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Stanko Horvat, F.C.A.

Date of death:

  • 10/30/2006

Academic titles:

  • fellow of the Croatian Academy of Sciences and Arts
  • professor


  • Professor (retired) - Academy of Music, University of Zagreb

Membership in Academy:

  • full member - Department of Music and Musicology (05/28/1998 - 10/30/2006
  • associate member - Department of Music and Musicology (06/18/1992 - 05/28/1998)

Stanko Horvat (Zagreb, 1930) graduated in composition from S. Šulek’s class at the Music Academy in Zagreb in 1956. He spent the academic year 1958-59 in Paris doing post-graduate work under T. Aubin at the Paris Conservatory and taking private lessons from R. Leibowitz.

In 1957 he started teaching at the Vatroslav Lisinski Music School in Zagreb. In 1961 he was made assistant professor and later full professor at the Zagreb Academy of Music, and served as Dean from 1977 to 1981. In 1977 he visited Berlin and worked in the electronic studio at the Technische Hochschule. Between 1974 and 1979 he was the president of the Croatian Composers’ Association. Since 1975 he has made a major contribution to the organisation of Zagreb Music Biennial, of which he was the artistic director between 1985 and 1989.

His first compositions were deeply rooted in the classical tradition (Concertino for Strings, 1952). After his post-graduate work in Paris - under the influence of Leibowitz - he turned towards dodecaphony, serialism and other current composition techniques which he soon abandoned, however, as incompatible with his sensibilities. The Polish School had a much stronger influence on his work (Contrasts for String Quartet, 1963).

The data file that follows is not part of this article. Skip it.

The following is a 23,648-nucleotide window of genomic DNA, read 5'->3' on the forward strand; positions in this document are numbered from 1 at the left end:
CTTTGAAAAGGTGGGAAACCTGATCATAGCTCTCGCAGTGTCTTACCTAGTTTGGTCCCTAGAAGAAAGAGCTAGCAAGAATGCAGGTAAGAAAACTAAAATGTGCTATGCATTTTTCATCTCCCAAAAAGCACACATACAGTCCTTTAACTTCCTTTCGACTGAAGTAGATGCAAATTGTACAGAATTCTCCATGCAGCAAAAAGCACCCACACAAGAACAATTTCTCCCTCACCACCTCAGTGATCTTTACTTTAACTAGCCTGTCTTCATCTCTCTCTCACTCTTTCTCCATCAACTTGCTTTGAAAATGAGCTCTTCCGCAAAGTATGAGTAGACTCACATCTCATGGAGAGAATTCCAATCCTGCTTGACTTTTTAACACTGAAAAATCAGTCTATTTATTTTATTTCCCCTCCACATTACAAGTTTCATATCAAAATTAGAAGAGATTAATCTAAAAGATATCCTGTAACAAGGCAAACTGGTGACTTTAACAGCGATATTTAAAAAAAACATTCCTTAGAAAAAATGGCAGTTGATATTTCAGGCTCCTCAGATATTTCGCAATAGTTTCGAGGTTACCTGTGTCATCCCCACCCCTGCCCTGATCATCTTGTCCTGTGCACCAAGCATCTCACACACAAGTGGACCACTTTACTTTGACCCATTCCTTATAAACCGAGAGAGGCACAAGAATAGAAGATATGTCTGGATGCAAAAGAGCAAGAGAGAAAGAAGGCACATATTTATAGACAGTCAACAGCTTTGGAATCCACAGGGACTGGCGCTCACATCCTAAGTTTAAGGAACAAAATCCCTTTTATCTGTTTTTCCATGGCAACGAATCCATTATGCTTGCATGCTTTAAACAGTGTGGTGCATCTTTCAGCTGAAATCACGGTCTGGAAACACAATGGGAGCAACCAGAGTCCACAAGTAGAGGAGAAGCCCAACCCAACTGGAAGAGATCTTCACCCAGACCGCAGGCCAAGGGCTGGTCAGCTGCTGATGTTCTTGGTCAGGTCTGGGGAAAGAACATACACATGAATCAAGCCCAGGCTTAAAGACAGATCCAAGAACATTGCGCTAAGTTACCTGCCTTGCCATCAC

In all the forms employed, Horvat has focused primarily on musical expression. He is inclined towards pure sound, simple form and traditional treatment of the instrument. His works reveal a desire for a reconciliation of the contemporary and the romantic, the strict and the free-form, the structured and the improvised. His inclination towards simplicity of texture, sometimes reminiscent of minimalist music, is always apparent (Chords, 1979; Ostinati, 1983; Concertino for piano and strings, 1996; In modo rustico for bass-clarinet and piano, 1997). For Horvat, music is not just a material fact, but also an artistic and human one; he is a humanist as a composer and as a teacher. He has nurtured an impressive number of distinguished Croatian composers.

Horvat’s works are performed in all European countries and on nearly all the continents, at festivals in Croatia (the Dubrovnik Summer Festival, the Zagreb Music Biennial, the Split Summer Festival) and abroad (Warsaw Autumn, Musikprotokoll in Graz, Berliner Biennial, the International Festival in Brno).

Horvat has received several important awards: the City of Zagreb Prize, 1967 (for his Concerto for Piano and Orchestra and Rondo for String Quartet); the Vladimir Nazor Prize in 1972 (for his Jama cantata) and in 1981 (for Slovo za slovo and Zapis o očima, both choral works based on Mak Dizdar’s verses); and the Josip Slavenski Prize in 1970 (for Piano Sonnant), in 1972 (for his Jama cantata), and in 1990 (for life-time achievement).

Since 1998 Stanko Horvat has been a member of the Croatian Academy of Arts and Sciences.